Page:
However, the availability of options depends greatly on where you live in the state. Out of the 88 counties in Ohio, there are 20 counties that have only a single carrier offering insurance plans through the state marketplace. Another 27 other counties have only 2 carriers. That’s a far cry from 2016, when every county in the state had at least 4 carriers.

Health Insurance Plans

Regardless of which carrier you choose, your health insurance plan will belong to any of the 4 basic categories.

  1. Bronze plans. These offer the cheapest premiums but on average they only cover 60% of the costs.
  2. Silver plans. The premiums are a bit higher for these plans, but the coverage increases to 70% of the total expenses.
  3. Gold plans. Now the coverage extends to 80% of the medical bills, but the premiums are even more expensive.
  4. Platinum plans. These come with the most expensive monthly premiums. However, the insurance carrier can cover about 90% of the total medical expenses.

There is a stopgap measure known as a catastrophic plan, but this is only available for those who are younger than 30 and who have a valid (and provable) excuse as to why they can’t afford regular “metallic” plans. These exemptions include bankruptcy, a death in the family, or homelessness.

All the metallic and catastrophic plans cover at least 3 visits to the doctor per year. It also pays for various preventive health services, including screening for disease, supplementary support for pregnant women, support for mental health issues (including depression) and counseling for drug and alcohol abusers.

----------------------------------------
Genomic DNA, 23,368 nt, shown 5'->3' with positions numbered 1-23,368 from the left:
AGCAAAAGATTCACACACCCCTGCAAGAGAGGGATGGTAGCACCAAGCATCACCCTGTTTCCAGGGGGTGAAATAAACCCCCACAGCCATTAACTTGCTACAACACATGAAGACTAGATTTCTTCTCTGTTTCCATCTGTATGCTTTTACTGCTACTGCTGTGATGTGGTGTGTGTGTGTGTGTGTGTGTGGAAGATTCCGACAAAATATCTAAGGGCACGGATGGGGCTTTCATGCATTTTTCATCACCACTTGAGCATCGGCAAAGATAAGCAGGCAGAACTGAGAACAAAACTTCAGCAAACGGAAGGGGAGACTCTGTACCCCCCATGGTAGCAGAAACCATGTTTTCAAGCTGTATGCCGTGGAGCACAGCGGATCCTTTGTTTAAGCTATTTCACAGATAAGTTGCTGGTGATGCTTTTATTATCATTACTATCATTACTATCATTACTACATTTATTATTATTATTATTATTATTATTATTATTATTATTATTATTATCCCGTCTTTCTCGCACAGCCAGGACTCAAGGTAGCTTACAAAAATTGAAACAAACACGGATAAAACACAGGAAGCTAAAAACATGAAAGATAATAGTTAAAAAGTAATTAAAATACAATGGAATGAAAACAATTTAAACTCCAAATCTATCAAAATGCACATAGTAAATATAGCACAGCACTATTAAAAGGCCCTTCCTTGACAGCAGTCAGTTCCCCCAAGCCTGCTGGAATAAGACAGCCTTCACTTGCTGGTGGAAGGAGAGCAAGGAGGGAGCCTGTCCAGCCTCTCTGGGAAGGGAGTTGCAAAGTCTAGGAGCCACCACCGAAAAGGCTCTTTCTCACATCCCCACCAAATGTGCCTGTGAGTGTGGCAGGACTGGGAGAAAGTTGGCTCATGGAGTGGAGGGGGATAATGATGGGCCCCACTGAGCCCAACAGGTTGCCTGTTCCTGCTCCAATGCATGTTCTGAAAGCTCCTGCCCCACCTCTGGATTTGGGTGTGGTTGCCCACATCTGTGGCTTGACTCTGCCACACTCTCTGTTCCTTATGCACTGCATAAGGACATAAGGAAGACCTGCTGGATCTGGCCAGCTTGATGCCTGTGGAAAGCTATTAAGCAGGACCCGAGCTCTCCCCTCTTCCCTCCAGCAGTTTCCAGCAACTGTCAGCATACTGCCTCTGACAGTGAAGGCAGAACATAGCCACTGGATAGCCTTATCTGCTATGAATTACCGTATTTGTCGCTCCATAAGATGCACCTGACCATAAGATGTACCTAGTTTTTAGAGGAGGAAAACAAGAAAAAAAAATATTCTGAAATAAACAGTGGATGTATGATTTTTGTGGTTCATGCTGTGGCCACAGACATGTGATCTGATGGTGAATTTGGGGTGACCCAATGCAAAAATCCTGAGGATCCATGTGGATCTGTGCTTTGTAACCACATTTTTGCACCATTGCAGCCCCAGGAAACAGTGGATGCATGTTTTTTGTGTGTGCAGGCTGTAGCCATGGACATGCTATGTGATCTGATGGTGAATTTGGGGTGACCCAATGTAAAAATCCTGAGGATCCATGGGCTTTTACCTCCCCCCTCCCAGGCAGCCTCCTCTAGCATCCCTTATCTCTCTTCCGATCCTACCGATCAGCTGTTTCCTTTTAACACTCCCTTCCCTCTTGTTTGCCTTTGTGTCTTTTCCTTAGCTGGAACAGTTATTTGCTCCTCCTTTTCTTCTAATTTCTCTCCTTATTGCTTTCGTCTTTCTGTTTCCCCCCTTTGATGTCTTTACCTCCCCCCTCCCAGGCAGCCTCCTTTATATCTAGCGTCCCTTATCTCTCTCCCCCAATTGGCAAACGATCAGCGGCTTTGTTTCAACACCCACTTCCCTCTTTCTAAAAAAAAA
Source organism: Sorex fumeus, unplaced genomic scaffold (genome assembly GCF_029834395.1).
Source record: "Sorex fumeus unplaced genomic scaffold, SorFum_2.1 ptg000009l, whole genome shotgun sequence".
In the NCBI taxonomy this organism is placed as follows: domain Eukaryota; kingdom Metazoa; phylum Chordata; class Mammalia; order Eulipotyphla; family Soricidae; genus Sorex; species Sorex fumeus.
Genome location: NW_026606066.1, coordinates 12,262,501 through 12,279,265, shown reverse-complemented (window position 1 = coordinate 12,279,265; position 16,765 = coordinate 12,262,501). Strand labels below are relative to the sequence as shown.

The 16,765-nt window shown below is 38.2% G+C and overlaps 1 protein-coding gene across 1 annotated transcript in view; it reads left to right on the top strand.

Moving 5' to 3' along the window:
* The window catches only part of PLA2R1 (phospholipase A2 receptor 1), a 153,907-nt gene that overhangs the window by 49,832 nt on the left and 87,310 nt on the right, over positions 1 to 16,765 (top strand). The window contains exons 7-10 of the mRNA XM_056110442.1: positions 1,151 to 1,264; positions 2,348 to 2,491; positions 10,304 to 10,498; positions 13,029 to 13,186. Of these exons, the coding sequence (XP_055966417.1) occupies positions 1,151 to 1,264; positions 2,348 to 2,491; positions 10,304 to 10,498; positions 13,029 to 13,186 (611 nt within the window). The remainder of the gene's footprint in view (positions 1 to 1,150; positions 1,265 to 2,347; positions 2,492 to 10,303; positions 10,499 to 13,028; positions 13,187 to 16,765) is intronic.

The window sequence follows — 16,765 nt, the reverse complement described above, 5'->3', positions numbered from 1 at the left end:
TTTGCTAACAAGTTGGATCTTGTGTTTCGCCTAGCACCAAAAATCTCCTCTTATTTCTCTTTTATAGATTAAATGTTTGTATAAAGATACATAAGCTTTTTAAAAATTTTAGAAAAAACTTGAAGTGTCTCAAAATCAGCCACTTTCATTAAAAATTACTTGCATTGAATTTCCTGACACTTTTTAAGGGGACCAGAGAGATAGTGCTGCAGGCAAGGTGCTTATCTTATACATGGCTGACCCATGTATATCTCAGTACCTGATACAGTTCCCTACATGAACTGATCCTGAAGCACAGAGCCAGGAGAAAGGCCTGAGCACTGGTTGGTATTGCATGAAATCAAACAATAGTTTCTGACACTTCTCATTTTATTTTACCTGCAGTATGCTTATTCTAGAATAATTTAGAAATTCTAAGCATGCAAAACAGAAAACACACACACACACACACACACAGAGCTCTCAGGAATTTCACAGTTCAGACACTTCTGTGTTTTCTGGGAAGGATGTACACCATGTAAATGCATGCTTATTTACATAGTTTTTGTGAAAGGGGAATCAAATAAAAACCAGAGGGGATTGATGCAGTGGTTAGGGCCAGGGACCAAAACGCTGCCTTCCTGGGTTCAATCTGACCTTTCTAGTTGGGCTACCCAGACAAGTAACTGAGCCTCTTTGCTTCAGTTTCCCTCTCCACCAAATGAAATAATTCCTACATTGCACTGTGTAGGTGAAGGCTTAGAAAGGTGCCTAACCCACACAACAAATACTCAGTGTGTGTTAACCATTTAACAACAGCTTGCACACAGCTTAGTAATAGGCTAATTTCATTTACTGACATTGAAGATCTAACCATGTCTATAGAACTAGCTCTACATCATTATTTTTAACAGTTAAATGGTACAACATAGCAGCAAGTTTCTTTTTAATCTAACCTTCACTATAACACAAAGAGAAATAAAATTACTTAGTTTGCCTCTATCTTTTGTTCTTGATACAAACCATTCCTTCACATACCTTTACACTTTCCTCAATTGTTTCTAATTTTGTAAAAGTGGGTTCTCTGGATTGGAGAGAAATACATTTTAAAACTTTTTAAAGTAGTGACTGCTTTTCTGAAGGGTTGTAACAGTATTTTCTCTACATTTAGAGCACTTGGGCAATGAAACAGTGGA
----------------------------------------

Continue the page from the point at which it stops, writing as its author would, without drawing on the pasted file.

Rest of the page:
More than 69,000 people in Ohio have insurance through Obamacare to help pay for treatment for mental health conditions and substance abuse issues. Another 151,000 with these conditions have insurance because if the Medicaid expansion in Ohio.

What Happens When You Don’t Get Insurance?

If you’re unable to get insurance within the time guideline, you may be assessed a heavy fine through tax penalties.

This fine can be 2.5% of the annual income of your household, less the amount of the federal tax filing threshold. It can also be $695 per adult and $347.50 per child, although the total amount for the whole family cannot go over $2,085. The option that yields the greater penalty will take effect.

However, you may have a valid reason why you do not have coverage. It can be because you’re in prison, you’ve gone through a financial hardship, your income is below the minimum tax filing threshold, or you are part of a religious organization that is opposed to insurance benefits. If you qualify for any of these exemptions, then you do not need to pay a penalty.

Why Do You Need Health Insurance in Ohio?

The truth is that no one knows for sure what kind of medical situation they or their loved ones will find themselves in. Without insurance, you may not have the finances to pay for your medical treatments.

Besides, with a good health insurance plan, you’re more likely to make use of preventive health services that can help save your life.

If you don’t have insurance yet, you can still get one now. Give us a call and we’ll gladly show you some of the most affordable health insurance options in Ohio.